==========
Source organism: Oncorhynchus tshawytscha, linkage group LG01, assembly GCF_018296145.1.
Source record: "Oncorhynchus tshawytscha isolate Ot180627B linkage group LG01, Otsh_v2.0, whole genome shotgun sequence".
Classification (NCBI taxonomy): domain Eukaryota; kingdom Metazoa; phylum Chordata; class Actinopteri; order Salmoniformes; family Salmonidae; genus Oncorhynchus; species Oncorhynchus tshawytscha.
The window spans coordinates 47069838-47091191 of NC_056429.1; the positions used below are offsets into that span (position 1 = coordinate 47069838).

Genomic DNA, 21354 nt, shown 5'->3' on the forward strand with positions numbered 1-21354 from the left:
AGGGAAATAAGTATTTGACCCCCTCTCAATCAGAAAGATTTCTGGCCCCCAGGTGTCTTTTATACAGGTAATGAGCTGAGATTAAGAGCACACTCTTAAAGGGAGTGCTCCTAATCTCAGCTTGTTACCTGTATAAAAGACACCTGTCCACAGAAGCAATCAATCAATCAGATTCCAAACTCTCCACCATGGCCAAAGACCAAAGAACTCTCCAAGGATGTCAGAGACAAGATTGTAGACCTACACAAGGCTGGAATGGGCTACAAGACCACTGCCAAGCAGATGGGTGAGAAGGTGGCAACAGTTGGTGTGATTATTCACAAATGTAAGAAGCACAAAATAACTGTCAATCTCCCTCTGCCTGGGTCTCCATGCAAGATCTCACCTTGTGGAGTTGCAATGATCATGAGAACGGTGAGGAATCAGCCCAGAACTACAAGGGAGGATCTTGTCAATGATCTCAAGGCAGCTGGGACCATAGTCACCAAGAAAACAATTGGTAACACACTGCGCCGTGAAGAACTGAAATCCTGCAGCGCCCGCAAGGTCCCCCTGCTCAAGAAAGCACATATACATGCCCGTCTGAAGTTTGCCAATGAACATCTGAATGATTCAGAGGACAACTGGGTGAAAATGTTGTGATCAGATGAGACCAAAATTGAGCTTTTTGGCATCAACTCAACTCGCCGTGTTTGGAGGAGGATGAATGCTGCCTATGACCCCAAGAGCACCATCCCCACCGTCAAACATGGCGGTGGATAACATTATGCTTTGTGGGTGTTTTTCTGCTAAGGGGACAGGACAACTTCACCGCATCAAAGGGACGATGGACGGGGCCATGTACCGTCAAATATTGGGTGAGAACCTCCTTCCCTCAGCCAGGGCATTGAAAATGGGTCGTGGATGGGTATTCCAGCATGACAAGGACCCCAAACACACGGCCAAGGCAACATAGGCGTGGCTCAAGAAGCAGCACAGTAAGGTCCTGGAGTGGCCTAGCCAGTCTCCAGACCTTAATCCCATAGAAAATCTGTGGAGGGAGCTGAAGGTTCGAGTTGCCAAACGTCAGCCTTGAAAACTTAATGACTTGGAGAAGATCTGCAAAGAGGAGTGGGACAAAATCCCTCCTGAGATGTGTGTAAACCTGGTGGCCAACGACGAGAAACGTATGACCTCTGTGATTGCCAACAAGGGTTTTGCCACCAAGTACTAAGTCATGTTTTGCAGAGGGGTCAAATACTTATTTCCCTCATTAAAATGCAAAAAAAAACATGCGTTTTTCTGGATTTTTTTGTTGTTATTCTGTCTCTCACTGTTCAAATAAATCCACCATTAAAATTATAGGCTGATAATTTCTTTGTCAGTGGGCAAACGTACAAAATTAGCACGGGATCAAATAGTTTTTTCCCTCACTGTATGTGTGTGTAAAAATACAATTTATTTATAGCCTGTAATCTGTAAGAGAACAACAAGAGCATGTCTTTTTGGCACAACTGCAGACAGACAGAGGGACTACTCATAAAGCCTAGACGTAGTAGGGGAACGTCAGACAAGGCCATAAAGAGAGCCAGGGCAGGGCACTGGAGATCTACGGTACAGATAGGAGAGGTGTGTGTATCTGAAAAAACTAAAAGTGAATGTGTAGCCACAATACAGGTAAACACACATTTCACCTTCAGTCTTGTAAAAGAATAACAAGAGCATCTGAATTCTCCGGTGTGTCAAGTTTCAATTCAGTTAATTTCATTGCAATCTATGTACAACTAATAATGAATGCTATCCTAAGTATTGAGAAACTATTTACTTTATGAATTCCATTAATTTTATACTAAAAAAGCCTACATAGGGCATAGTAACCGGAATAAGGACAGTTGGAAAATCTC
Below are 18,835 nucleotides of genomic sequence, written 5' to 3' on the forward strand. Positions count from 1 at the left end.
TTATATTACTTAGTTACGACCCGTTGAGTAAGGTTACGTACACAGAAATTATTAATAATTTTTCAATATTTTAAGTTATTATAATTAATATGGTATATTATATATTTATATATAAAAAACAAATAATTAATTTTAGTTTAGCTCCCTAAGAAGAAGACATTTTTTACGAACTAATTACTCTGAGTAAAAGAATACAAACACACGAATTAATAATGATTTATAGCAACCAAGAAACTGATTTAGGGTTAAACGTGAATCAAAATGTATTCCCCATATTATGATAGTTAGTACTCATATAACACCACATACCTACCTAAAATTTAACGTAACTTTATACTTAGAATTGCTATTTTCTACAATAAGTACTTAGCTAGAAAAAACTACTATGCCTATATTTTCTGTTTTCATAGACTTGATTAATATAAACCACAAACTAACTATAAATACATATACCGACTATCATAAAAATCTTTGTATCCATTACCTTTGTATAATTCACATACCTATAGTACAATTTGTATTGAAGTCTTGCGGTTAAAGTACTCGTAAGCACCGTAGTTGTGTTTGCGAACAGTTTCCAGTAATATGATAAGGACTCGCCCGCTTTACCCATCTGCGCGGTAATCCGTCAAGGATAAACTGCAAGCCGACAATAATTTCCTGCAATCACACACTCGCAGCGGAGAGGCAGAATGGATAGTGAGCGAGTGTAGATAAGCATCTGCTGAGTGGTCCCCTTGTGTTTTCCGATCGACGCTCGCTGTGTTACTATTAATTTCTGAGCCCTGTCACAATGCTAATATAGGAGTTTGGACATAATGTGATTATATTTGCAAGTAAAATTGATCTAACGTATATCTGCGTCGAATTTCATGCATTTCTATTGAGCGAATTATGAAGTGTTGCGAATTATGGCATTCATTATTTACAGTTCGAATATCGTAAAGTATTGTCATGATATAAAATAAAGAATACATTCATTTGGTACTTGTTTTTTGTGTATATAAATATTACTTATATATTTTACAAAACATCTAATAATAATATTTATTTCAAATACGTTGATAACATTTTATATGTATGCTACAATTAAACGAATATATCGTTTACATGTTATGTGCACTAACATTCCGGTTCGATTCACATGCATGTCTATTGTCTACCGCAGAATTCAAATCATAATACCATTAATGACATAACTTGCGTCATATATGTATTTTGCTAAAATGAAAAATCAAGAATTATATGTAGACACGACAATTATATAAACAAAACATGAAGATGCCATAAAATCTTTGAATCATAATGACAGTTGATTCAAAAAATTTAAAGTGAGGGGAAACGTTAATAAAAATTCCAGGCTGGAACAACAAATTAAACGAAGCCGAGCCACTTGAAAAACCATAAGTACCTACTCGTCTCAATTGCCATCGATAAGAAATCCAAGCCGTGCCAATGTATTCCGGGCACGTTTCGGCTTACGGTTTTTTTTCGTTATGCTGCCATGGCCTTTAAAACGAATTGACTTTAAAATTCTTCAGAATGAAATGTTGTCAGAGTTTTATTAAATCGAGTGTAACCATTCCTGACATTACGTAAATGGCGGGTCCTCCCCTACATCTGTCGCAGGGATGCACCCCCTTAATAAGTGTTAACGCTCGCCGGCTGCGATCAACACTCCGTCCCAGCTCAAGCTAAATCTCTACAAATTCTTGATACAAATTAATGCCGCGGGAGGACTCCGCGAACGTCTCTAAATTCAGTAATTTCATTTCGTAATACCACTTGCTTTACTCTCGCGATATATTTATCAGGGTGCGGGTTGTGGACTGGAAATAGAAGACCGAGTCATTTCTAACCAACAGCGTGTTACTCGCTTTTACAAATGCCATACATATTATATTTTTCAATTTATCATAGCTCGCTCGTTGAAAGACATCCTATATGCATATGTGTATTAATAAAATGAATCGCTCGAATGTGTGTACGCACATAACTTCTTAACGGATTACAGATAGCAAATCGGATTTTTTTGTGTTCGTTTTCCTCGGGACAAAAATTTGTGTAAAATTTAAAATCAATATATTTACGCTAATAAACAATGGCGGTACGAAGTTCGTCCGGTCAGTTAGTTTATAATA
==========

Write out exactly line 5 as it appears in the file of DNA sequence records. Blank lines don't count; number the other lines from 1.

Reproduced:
Genomic DNA, 21354 nt, shown 5'->3' on the forward strand with positions numbered 1-21354 from the left: